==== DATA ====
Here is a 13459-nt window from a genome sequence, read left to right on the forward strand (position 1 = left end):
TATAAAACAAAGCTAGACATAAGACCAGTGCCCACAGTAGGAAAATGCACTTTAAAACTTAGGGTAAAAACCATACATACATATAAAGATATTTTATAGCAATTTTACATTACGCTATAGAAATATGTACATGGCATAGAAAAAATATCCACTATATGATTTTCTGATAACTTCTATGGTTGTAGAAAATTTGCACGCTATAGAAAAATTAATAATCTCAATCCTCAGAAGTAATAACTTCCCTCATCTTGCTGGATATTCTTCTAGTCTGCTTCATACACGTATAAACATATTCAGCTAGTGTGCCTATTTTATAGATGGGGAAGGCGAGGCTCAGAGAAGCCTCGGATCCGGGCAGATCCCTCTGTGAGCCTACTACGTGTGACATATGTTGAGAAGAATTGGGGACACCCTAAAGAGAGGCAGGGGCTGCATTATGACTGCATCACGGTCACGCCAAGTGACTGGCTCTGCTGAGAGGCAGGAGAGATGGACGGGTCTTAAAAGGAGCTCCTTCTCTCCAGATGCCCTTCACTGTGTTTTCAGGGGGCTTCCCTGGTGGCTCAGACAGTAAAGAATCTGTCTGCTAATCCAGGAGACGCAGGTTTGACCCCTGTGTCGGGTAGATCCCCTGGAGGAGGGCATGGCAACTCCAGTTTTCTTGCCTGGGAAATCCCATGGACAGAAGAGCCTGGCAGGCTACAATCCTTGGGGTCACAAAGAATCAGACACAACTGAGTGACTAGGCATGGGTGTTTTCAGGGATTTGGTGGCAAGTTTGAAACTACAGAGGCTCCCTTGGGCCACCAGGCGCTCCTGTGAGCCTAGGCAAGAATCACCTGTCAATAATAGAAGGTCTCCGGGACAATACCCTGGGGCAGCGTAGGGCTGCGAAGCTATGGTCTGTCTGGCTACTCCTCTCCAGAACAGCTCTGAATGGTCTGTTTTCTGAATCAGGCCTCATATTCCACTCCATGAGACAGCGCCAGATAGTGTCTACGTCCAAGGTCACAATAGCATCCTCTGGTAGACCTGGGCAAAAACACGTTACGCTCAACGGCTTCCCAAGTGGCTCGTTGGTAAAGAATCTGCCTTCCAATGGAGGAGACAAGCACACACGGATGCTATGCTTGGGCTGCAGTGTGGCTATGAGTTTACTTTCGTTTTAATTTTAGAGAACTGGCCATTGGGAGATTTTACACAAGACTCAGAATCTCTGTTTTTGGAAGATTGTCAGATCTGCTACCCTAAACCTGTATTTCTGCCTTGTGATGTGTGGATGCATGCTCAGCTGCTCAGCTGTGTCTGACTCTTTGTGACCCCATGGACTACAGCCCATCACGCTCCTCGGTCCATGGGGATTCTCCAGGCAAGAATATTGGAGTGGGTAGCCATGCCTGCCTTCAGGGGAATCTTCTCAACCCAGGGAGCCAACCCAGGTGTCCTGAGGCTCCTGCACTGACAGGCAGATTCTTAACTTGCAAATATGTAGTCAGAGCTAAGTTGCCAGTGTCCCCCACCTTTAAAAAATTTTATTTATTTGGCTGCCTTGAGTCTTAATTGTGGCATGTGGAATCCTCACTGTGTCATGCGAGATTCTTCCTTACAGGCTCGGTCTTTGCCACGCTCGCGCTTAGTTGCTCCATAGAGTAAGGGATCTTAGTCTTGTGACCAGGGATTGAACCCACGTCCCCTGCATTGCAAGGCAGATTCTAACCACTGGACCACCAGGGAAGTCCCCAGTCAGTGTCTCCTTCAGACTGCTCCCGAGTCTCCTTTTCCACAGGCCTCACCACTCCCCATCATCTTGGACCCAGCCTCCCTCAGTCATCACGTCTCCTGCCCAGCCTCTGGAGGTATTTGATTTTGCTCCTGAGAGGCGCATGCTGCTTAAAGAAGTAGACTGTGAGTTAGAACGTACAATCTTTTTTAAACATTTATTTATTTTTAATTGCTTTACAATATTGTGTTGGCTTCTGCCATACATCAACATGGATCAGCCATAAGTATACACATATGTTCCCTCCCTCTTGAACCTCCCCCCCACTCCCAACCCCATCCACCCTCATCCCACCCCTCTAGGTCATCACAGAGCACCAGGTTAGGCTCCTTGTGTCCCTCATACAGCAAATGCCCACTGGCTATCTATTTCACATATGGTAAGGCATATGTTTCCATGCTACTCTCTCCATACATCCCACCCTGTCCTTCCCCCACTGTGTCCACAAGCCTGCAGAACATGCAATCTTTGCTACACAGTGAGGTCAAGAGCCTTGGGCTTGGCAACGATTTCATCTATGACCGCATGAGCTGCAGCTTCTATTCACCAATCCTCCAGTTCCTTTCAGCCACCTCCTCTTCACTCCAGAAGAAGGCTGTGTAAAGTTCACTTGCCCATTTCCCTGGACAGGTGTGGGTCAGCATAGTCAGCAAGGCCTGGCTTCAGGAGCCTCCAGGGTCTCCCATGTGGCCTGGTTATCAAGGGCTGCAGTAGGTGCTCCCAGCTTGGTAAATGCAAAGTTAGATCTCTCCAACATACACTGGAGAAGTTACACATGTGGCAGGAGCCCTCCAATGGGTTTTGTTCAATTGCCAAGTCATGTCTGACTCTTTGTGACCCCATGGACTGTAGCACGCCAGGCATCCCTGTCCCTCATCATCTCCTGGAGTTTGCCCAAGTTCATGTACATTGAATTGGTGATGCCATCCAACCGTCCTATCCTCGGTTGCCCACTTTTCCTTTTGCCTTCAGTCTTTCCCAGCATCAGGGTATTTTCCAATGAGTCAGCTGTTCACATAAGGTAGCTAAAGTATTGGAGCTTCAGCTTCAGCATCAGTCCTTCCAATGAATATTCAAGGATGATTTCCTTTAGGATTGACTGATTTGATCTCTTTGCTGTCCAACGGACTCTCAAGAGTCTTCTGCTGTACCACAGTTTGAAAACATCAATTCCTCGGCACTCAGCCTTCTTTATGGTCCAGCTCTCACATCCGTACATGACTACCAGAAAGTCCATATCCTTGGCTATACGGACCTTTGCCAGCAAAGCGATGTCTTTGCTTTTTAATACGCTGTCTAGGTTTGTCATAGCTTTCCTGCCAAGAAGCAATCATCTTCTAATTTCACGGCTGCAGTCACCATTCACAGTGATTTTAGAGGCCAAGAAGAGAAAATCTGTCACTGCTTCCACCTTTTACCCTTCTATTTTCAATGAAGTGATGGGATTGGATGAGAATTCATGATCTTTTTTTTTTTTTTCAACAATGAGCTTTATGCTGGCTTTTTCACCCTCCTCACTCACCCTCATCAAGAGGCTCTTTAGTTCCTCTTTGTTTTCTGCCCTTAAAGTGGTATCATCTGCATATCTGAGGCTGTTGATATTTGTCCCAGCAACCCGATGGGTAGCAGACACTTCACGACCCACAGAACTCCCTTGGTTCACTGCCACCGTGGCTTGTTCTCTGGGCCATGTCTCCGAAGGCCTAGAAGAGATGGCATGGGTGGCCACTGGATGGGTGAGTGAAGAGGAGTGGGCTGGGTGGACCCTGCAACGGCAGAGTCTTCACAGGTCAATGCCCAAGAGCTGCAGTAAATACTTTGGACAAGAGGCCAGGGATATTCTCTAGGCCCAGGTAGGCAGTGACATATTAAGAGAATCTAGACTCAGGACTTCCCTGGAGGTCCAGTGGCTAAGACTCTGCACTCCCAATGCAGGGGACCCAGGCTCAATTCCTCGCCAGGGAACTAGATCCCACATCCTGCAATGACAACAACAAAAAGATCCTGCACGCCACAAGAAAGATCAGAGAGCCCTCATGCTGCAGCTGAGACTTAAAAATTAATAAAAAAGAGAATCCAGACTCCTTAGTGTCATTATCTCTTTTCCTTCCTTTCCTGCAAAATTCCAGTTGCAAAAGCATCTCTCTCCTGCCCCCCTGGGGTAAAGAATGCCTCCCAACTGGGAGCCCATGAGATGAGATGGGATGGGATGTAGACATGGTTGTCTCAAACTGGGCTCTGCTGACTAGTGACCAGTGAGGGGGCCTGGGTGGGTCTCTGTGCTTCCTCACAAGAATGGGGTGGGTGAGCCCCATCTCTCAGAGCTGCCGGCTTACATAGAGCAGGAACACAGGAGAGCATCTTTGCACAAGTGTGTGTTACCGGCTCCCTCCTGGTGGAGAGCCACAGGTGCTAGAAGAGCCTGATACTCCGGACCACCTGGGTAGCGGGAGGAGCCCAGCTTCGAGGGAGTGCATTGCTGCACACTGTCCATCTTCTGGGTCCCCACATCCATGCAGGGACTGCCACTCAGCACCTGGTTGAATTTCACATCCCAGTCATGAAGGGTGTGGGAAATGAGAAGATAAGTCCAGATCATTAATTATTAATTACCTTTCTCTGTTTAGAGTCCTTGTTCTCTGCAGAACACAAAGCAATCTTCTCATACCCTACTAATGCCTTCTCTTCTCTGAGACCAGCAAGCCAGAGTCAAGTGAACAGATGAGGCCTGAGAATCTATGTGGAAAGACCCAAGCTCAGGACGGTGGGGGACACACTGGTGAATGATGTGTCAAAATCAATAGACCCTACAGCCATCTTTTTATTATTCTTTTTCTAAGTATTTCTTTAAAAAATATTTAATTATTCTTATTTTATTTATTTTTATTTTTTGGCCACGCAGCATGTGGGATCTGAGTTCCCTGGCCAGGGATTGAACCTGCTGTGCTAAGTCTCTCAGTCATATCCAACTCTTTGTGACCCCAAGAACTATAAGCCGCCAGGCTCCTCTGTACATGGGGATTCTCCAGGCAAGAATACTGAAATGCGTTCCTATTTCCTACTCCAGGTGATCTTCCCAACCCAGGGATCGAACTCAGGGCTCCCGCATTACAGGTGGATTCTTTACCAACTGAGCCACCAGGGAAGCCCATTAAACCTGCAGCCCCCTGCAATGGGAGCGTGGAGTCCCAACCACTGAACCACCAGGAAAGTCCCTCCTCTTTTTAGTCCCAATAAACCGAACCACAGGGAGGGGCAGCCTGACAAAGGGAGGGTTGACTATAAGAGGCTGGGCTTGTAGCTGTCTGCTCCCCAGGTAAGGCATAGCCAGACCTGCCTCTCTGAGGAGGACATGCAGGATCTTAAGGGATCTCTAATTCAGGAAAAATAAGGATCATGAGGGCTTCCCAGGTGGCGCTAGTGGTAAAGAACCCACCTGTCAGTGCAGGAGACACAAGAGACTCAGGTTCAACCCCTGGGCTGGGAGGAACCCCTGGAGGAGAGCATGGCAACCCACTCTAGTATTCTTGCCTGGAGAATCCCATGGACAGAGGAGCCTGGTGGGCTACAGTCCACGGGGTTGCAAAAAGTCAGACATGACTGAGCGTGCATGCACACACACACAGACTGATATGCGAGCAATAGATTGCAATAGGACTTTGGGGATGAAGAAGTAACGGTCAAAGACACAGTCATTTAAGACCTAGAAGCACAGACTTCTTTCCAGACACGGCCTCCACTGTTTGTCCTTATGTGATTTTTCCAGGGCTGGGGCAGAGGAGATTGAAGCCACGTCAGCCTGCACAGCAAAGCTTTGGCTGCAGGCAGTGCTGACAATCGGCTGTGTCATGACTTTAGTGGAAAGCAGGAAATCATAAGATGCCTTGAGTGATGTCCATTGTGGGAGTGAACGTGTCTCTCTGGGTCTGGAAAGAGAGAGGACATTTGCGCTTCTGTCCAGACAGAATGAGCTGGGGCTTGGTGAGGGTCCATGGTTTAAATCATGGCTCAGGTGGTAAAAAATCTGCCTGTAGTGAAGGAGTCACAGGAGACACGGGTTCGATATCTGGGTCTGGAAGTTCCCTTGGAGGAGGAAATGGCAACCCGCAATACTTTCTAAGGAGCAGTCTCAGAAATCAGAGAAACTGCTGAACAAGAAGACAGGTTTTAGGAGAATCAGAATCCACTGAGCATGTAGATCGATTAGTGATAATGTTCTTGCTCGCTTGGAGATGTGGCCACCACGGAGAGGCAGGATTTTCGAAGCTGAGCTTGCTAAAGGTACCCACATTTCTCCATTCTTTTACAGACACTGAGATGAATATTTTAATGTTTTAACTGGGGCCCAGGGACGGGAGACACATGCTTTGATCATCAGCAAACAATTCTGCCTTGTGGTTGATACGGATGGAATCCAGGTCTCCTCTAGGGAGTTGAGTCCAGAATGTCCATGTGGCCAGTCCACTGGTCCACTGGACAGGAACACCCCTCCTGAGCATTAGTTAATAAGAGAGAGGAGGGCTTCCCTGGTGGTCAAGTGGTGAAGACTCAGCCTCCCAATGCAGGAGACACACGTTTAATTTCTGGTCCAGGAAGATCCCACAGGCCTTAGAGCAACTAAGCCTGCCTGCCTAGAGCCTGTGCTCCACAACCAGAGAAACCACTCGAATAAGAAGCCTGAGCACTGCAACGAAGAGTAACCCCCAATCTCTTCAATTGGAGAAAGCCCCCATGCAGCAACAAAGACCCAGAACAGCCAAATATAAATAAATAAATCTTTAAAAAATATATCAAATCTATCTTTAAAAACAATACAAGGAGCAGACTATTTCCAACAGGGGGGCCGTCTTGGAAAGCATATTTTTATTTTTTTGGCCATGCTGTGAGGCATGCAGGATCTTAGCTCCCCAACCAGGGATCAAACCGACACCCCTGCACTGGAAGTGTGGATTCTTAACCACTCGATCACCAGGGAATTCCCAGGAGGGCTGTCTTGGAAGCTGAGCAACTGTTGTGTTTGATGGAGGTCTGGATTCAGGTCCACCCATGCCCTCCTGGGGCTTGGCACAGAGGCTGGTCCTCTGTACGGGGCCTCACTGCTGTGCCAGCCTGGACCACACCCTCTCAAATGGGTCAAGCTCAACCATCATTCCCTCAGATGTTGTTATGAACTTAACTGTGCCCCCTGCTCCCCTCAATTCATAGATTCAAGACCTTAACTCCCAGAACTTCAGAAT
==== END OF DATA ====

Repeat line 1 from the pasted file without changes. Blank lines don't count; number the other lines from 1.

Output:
Here is a 13459-nt window from a genome sequence, read left to right on the forward strand (position 1 = left end):